vote was needed to ensure that a commonsense measure proposed by a Democrat
didn’t make it out of committee.
Sometimes the Republican leadership decides it doesn’t even want a vote on a bill in
committee. As Chair of the Rules Committee, Republican Leader Dean Skelos has the ability to unilaterally pull any bill out of its assigned committee and into Rules, thereby
effectively killing it without a vote. This was done with Senator Daniel Squadron’s bill to
ban the sale, use, or possession of 50-caliber weapons (S. 2028). After Senator Squadron filed a motion for committee consideration on this bill, Senator Skelos committed it to the
Rules committee. Apparently he didn’t want his members to have to vote up or down on
whether or not they supported banning private possession of these military weapons, which are designed to kill human beings and disable machinery at distances of well over a mile. My final example is the Fair Pay Act (S. 1491), pay equity legislation that I sponsor. The Fair Pay Act has continually passed the Assembly for many years now, but it has not received a vote in the Senate because of vigorous l
obbying from businesses that don’t want
to be subject to tighter rules and penalties for pay discrimination. For the last several years I have filed motions for committee consideration on this bill. The good news is that this year it passed the Labor Committee with only one negative vote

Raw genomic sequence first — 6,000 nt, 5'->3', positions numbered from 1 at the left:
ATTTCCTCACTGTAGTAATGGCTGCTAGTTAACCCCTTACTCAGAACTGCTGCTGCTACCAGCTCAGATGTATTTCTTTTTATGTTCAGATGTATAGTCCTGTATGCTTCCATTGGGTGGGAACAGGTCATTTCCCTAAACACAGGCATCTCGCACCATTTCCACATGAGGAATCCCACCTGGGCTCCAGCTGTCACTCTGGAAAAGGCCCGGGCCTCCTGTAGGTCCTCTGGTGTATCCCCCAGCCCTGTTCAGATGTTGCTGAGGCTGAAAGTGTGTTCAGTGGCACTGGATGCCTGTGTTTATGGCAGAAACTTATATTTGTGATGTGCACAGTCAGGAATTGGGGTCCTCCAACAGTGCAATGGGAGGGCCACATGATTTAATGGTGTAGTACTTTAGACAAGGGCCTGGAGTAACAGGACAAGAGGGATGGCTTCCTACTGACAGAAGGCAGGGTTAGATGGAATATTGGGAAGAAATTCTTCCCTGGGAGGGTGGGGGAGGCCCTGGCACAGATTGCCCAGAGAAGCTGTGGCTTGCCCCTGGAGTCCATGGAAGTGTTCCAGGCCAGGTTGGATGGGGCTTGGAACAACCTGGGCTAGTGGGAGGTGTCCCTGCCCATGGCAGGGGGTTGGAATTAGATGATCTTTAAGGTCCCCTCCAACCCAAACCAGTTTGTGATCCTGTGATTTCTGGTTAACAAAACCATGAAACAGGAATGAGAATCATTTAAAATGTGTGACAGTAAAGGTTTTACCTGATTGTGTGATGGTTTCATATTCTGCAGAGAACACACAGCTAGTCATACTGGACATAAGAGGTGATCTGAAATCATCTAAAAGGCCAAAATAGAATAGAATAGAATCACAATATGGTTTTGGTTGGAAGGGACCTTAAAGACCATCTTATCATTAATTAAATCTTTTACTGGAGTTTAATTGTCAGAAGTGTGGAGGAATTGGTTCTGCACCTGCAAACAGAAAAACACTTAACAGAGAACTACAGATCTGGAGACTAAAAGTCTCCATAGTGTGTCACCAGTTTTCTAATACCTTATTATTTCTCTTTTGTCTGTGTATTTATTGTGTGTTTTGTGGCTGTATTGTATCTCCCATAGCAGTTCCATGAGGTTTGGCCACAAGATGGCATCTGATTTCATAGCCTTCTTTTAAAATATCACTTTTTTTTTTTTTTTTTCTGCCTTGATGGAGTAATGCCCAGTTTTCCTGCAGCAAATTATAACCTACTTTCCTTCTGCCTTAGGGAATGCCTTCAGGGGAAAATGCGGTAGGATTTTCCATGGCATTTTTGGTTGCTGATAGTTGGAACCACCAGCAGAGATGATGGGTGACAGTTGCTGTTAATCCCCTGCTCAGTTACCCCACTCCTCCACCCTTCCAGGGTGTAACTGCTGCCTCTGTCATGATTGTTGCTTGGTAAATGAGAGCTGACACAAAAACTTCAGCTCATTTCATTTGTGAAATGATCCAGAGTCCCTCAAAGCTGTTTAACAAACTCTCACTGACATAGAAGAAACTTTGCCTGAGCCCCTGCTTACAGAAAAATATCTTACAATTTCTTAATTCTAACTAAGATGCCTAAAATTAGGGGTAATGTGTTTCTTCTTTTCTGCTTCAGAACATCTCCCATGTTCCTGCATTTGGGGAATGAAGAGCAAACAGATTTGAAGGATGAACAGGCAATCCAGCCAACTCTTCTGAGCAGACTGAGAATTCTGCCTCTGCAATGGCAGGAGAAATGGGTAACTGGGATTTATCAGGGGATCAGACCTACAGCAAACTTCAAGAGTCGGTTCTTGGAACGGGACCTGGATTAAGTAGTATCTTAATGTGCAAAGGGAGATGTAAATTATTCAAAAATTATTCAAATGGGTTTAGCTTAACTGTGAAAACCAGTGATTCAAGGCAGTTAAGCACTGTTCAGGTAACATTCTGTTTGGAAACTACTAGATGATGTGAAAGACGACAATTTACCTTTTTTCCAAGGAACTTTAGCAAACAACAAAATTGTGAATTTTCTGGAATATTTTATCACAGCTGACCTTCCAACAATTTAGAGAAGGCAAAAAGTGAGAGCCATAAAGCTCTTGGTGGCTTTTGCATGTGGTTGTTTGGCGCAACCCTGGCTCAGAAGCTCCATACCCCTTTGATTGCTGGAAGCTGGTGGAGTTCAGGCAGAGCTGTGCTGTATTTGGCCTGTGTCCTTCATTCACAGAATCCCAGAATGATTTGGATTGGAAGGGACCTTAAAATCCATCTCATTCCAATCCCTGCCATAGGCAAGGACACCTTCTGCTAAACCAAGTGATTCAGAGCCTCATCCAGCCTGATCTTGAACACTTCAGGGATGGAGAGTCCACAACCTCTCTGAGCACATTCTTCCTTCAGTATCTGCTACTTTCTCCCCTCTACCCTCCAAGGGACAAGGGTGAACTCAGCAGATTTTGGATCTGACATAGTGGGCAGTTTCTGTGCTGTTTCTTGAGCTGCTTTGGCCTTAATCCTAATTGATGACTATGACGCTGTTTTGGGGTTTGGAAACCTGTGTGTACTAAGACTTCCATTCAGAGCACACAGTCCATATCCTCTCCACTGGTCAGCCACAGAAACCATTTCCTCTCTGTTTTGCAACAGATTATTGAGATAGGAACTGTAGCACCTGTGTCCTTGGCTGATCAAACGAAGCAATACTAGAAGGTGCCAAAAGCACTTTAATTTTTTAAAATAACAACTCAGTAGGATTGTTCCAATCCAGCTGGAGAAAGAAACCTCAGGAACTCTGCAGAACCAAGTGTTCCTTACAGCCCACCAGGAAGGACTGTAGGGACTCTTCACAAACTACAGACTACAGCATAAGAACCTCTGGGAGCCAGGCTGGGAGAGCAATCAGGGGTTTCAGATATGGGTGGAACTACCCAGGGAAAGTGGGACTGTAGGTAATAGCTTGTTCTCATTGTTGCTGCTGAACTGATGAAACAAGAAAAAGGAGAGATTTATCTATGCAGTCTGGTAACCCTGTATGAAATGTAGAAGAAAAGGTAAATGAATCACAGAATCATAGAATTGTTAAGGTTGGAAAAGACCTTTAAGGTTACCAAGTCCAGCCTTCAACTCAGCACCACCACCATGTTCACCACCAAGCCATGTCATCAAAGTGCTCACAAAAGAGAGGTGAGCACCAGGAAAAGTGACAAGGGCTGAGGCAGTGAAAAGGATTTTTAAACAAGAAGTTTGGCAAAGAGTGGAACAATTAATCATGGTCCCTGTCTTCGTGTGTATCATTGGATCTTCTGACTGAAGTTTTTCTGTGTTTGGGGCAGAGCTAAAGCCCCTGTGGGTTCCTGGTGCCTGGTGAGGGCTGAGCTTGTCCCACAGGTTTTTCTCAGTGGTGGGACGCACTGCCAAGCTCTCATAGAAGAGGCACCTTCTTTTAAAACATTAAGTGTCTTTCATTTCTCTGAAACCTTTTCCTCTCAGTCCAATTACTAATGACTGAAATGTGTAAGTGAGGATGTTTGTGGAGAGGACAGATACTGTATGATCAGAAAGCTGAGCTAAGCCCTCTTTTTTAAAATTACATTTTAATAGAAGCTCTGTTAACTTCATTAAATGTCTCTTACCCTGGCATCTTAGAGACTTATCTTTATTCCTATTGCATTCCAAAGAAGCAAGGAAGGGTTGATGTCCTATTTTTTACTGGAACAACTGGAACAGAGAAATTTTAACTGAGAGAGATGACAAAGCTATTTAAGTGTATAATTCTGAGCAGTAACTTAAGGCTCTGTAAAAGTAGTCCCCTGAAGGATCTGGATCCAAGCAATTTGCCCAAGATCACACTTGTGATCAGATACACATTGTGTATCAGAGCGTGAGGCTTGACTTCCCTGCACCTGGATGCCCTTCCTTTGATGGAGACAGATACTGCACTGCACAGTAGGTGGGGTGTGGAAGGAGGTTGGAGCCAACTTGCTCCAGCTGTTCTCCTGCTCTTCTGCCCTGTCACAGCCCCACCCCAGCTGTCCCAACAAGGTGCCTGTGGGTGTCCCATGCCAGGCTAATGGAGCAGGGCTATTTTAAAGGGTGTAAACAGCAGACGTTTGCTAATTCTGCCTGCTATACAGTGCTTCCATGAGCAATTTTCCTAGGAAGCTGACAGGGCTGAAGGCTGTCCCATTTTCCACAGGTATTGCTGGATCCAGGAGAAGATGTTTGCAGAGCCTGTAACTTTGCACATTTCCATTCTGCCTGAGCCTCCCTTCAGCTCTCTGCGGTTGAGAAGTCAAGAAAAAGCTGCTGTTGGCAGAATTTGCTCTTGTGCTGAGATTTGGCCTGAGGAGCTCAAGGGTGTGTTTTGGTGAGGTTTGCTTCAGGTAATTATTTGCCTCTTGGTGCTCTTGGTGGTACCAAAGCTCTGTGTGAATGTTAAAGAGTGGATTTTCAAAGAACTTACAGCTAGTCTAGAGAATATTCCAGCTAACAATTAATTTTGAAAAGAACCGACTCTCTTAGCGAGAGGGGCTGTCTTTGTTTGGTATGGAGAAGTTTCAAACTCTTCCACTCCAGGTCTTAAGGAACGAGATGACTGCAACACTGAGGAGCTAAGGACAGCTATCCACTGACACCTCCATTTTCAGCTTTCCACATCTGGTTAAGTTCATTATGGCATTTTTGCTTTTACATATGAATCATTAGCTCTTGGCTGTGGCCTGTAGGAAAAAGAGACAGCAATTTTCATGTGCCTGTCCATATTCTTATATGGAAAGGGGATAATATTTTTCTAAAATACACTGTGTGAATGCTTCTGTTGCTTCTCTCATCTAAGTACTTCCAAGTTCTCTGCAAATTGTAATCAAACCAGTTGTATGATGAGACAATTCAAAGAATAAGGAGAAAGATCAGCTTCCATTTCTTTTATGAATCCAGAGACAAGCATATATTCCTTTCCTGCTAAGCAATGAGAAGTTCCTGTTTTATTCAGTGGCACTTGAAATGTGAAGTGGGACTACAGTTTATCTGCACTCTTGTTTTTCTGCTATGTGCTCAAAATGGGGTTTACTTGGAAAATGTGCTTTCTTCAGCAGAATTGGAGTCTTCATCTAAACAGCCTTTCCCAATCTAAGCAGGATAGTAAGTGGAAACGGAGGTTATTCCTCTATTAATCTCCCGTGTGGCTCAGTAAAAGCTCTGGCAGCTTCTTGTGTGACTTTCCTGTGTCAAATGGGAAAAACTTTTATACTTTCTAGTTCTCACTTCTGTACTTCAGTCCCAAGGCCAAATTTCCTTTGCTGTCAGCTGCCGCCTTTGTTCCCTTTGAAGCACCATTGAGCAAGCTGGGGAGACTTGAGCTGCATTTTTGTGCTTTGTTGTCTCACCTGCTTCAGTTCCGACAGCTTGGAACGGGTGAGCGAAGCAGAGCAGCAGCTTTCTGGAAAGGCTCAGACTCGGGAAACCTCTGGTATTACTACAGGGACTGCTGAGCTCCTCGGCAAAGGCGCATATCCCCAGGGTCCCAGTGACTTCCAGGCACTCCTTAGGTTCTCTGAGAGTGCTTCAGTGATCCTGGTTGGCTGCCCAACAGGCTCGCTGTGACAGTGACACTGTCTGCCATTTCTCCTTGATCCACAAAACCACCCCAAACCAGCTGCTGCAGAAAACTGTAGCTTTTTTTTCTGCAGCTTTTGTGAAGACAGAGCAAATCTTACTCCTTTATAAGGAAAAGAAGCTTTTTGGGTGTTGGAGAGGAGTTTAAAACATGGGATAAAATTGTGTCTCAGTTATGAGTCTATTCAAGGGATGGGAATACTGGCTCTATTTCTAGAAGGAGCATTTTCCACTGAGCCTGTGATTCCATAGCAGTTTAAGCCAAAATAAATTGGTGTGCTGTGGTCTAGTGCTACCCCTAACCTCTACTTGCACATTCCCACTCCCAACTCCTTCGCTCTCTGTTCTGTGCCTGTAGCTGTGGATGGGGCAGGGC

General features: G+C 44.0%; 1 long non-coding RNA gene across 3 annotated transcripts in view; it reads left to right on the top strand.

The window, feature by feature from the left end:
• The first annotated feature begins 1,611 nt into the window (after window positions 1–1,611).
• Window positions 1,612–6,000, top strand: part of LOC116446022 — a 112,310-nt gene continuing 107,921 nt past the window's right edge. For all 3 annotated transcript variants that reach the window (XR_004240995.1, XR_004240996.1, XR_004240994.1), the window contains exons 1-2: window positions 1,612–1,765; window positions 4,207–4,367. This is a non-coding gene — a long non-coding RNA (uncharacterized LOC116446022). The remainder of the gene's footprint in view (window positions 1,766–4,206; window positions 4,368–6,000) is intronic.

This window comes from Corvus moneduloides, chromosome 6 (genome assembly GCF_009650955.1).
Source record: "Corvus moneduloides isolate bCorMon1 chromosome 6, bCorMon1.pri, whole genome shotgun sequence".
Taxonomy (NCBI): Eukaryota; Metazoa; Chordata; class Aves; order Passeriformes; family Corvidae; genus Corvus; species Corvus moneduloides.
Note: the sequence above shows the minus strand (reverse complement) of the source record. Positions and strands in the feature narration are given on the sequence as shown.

apparently even most
Republican senators don’t want to vote against fair pay for women. The bad news is that
this has happened in the past, but the bill somehow never makes it to the floor. As in previous years, the Fair Pay Act was committed to the Finance Committee after it passed Labor. While I hope that unlike previous years Senator DeFrancisco, the Finance Chairman, will allow a vote on my bill, I am not optimistic, particularly since he was the one no vote in the Labor Committee. The current majority continues to use procedural measures to prevent debate,
consideration, and votes on important environmental, gun safety, and women’s rights
issues by the full Senate. This is yet another example of what is wrong with our legislative process, and how a lack of democratic procedures has real policy impacts.